1. It seems to me that on this point it is reasonably arguable that the Employment Tribunal made an error of law.  If, as Mr Akintola contends, he was allowed to argue the case of protected disclosure in the Employment Tribunal in addition to his unfair constructive dismissal claim, then the likelihood is that it was to cover his complaints both of the Marble Arch incident and the Neasden depot incident.  Contrary to what the Employment Appeal Tribunal said in this case, it appears there may have been an error on the part of the Employment Tribunal in not making findings in relation to the Marble Arch incident.  If they had made findings in relation to the Marble Arch incident it is possible that there would have been a protected disclosure and it is possible, depending on what those findings were, that what happened subsequently may have amounted to detriment for the purposes of the protected disclosure provision.
  1. For that reason alone I have said to Mr Akintola that I think there is an arguable question of law for which permission should be granted and that his appeal can proceed if he wants to pursue it to the full court.
  1. As to the additional matters, he now sets out some lengthy submissions in relation to to a complaint that there has been procedural irregularity and non-compliance with Article 6 of his Convention rights in relation to the procedure as followed in his case in the Employment Appeal Tribunal.  I will not go through all the details of those submissions.  As this matter is going forward for an appeal on the substantive ground, what I propose to do in relation to that ground is to adjourn that to the hearing of the appeal.  All I can say at present is that I am not satisfied that the submissions which are made reveal a real prospect of success on a question of law relating to the procedure.  There are allegations in relation to the ELAS Advisory Scheme, which is used at the Employment Appeal Tribunal, and to a reasonable apprehension of bias arising from that scheme.  I am not satisfied that there is a real prospect of appeal on that point, but, as the matter is being allowed to go to an appeal on the substantive point, I will adjourn that submission to be dealt with by the full court that hears the appeal on the substantive ground.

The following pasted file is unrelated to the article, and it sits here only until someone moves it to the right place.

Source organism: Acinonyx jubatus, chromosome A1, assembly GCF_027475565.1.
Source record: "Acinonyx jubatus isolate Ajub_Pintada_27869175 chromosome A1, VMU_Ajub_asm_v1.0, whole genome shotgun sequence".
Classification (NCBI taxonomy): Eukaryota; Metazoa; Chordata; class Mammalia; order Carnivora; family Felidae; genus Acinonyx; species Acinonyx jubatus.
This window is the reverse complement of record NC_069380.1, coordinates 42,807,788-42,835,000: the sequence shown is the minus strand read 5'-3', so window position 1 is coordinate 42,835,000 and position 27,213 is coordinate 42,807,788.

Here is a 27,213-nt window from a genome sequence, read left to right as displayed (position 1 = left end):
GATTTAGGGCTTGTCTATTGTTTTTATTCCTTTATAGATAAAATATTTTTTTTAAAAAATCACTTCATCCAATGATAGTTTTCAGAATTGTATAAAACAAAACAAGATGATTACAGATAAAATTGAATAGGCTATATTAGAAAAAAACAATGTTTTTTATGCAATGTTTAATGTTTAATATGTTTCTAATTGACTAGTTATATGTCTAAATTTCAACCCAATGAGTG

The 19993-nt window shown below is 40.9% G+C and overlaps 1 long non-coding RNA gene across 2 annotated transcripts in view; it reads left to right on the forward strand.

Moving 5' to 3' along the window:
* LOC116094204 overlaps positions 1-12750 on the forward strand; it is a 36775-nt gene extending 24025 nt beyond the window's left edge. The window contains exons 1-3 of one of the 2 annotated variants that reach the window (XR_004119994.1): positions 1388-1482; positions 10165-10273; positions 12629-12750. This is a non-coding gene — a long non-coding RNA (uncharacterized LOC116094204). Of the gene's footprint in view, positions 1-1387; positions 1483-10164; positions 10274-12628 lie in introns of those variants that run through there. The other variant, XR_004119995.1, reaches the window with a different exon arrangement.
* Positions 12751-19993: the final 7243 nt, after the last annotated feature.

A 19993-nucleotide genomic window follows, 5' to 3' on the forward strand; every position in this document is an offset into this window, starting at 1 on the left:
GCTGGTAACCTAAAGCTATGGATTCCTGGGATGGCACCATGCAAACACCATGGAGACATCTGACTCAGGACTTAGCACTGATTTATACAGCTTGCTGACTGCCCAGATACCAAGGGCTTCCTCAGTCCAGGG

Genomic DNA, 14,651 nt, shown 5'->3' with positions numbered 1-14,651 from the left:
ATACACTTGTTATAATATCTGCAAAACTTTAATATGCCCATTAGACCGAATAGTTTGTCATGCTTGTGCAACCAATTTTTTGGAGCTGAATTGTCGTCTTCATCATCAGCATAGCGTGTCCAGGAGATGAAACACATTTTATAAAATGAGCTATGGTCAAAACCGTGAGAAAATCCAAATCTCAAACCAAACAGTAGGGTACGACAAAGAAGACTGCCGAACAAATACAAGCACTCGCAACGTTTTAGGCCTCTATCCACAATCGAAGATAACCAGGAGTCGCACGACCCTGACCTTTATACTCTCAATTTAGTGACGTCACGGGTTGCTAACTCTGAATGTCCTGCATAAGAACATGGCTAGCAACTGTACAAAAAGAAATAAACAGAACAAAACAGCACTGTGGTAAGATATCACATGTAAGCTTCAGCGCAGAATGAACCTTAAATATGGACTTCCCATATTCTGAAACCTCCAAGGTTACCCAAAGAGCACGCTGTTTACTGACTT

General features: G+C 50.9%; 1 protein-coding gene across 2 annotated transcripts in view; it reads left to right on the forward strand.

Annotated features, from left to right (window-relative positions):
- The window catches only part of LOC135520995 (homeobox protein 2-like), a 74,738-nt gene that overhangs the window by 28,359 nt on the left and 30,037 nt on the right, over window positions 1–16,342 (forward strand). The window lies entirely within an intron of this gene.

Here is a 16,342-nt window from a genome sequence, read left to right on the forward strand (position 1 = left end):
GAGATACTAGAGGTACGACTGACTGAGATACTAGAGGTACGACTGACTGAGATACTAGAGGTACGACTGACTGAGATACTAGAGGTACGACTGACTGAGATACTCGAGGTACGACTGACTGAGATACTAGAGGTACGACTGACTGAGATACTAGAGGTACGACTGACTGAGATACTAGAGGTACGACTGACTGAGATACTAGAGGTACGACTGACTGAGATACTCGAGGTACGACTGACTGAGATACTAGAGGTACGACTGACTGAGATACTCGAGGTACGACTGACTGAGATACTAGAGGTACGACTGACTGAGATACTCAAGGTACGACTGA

1. There is one other matter I should mention relating to the appeal and an application that has been made by Mr Akintola.  The first is this: he made an application for an expedited hearing.  He tells me he has been out of work since his resignation from Capita last year and there are circumstances which are pressuring him.  He wishes to get an early resolution of this appeal; I think particularly, as I told him, that, even if his appeal is successful (which it may not be), it does not follow that that is the end of the case.  If he succeeds in this court on the point that he has raised, then it is almost certain that the consequence would be a rehearing of his case, in whole or in part, in another Employment Tribunal, so the matter will go on for some time after a successful appeal.  I have told Mr Akintola that it is not possible for me to expedite his case over other cases which are waiting for hearing in this court.  I quite appreciate the pressures that he is under with this case, but lots of other litigants have cases and they also have pressures and they want to get them over.  They cannot all be expedited; I see no special grounds for expediting Mr Akintola's case.  I would estimate that the hearing would take a day or even less, so it may be possible to fit it in at an earlier date than a case which would take longer.  I do not grant expedition.